2.50
Hdl Handle:
http://hdl.handle.net/10755/164719
Category:
Abstract
Type:
Presentation
Title:
MANAGEMENT OF TRIAPINE-INDUCED METHEMOBLOBINEMIA: A CASE STUDY
Author(s):
Kodaira, Aiko; Kadan, Maura
Author Details:
Aiko Kodaira, RN, MS, OCN, Clinical Nurse Specialist, Johns Hopkins Hospital, Baltimore, Maryland, USA, email: Kadaiai@jhmi.edu; Maura Kadan, RN, BSN
Abstract:
Triapine is a novel ribonucleotide reductase inhibitor that has been tested in various phase I and II clinical trials to treat both solid tumor and hematological malignancies. Triapine administration can cause methemoglobinemia, and can be detrimental in people with G6PD deficiency. On the leukemia unit at this NCI designated Comprehensive Cancer Center, nurses became aware of several significant cases of hypoxemia accompanied by transient methemoglobinemia in patients without G6PD deficiency. In these patients, the monitoring parameters and optimal management for this altered state of hemoglobin have not been determined. Clear guidelines for managing these patients are necessary. The purpose of this case study is to identify and explore key factors of nursing management for triapine induced methemoglobinemia in patients with myeloproliferative disorders (MPD), chronic myelogenious leukemia in accelerating phase (CML-AP) or blast crisis (CML-BC), and aggressive chronic myelomonocytic leukemia (CMML) in order to prevent, monitor, and manage the symptoms. One patientÆs episode of triapine-induced methemoglobinemia is used as an example to highlight the major challenges in managing this issue in the above patient populations. A literature review was conducted to obtain existing information regarding this complication. Throughout the case study, the patientÆs symptoms, oxygen requirements, lab values, and medical and nursing interventions are analyzed. It is clear that management of methemoglobinemia is particularly challenging in these patients due to the high number of blast cells and associated anemia. In this patient population, some unique issues, such as leukostasis, hyperleukocytosis-associated anemia, limitation of red blood cell transfusion, and the increased tendency of capillary leak emerged. Additional questions, such as whether or when a serum methemoglobin level should be checked, or when the antidote - methlyene blue - should be administered, are also discussed. This case study provides nurses an opportunity to learn about this lesser known, but serious, side effect of triapine. It also provides nurses with the chance to critically analyze these phenomena in this highly unique and complicated patient population, and to standardize the interventions for a more consistent approach in managing triapine- induced methemoglobinemia.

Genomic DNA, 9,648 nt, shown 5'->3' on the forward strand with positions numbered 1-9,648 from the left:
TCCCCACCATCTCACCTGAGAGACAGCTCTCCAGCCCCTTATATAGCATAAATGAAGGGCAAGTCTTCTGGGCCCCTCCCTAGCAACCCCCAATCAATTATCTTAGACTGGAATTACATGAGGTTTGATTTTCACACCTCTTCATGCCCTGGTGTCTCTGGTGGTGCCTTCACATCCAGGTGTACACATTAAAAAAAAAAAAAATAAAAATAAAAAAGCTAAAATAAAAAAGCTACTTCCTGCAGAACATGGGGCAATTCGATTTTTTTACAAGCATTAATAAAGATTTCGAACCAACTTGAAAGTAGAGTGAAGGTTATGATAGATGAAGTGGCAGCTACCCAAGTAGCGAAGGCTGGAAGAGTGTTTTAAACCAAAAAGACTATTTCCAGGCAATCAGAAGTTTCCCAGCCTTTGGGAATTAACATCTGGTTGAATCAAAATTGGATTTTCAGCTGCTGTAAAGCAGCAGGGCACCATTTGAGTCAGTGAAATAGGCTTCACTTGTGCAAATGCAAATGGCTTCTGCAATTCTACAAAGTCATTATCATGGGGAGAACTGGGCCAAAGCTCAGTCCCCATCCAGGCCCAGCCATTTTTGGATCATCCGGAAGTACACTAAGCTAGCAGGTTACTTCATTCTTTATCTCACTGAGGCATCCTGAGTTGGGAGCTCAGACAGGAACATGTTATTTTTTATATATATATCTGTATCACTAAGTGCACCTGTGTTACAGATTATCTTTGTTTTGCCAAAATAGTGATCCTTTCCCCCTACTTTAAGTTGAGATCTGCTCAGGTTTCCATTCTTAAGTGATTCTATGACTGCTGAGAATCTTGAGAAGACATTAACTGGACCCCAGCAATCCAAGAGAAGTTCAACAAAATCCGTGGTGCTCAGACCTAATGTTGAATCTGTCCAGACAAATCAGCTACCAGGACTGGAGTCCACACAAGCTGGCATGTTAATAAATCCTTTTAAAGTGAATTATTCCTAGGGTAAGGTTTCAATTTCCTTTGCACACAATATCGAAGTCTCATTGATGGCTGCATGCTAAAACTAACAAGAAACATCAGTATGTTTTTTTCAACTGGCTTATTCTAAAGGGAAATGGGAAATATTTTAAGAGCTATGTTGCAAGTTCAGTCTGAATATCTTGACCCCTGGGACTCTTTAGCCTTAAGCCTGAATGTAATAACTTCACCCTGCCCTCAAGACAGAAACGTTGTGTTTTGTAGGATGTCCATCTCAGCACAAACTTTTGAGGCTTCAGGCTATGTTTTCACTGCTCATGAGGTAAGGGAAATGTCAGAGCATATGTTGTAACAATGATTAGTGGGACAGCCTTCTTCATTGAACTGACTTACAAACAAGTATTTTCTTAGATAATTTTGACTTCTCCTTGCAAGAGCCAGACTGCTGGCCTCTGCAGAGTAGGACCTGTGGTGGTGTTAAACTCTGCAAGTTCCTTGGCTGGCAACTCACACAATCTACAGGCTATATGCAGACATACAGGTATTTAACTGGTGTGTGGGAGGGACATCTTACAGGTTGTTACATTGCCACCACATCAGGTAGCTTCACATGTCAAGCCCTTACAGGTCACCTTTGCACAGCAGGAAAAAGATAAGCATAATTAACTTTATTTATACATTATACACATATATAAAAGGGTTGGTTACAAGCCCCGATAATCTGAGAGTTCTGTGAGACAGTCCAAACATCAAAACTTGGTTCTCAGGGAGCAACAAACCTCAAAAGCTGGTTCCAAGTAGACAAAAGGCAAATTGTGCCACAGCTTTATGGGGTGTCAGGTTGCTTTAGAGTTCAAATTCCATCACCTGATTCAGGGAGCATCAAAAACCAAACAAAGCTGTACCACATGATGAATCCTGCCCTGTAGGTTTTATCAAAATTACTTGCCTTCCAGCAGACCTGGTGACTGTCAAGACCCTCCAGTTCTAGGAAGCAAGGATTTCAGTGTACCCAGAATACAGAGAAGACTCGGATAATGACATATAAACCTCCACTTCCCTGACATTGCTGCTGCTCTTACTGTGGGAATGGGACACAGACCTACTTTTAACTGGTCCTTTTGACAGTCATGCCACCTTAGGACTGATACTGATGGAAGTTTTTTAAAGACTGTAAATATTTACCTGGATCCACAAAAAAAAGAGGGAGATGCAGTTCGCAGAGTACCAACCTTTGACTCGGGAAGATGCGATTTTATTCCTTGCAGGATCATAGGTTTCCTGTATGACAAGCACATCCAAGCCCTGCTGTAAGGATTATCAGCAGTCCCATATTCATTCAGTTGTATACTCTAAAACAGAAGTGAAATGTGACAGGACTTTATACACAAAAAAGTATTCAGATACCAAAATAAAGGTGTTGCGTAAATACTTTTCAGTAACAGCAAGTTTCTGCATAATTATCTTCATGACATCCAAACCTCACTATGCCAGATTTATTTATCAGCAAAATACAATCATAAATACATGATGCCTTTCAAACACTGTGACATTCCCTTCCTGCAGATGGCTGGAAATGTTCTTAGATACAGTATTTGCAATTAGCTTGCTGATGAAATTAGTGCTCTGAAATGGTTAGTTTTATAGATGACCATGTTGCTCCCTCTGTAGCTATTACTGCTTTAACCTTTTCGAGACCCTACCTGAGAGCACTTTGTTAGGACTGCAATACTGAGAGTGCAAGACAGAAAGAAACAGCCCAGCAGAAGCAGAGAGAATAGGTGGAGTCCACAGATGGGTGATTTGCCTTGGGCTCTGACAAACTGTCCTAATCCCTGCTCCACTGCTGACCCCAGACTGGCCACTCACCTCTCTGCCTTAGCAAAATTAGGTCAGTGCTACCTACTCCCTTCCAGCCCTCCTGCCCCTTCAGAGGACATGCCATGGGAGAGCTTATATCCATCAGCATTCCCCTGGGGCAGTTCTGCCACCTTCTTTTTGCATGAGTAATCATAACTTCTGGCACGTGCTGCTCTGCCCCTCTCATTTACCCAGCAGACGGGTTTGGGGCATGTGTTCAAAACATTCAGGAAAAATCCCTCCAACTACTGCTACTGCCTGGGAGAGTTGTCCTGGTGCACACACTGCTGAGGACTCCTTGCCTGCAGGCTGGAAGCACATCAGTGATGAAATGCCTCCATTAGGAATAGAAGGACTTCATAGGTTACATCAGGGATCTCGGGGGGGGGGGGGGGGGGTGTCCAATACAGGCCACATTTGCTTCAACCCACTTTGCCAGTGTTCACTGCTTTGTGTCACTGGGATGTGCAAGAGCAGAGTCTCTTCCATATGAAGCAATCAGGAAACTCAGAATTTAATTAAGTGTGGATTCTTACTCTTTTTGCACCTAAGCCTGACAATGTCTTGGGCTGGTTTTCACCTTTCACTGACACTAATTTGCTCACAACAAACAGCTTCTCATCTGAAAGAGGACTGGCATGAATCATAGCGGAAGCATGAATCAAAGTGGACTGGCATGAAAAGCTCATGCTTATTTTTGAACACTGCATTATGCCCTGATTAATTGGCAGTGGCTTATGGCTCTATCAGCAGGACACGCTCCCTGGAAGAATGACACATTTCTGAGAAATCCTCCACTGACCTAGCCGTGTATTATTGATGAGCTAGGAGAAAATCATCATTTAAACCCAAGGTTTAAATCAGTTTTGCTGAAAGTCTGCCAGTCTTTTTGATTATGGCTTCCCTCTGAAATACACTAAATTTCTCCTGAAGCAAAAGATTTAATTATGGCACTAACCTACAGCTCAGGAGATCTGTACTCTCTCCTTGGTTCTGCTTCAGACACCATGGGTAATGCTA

Repository Posting Date:
27-Oct-2011
Date of Publication:
27-Oct-2011
Conference Date:
2007
Conference Name:
32nd Annual Oncology Nursing Society Congress
Conference Host:
Oncology Nursing Society
Conference Location:
Las Vegas, Nevada, USA
Note:
This is an abstract-only submission. If the author has submitted a full-text item based on this abstract, you may find it by browsing the Virginia Henderson Global Nursing e-Repository by author. If author contact information is available in this abstract, please feel free to contact him or her with your queries regarding this submission. Alternatively, please contact the conference host, journal, or publisher (according to the circumstance) for further details regarding this item. If a citation is listed in this record, the item has been published and is available via open-access avenues or a journal/database subscription. Contact your library for assistance in obtaining the as-published article.

Full metadata record

DC FieldValue Language
dc.type.categoryAbstracten_US
dc.typePresentationen_GB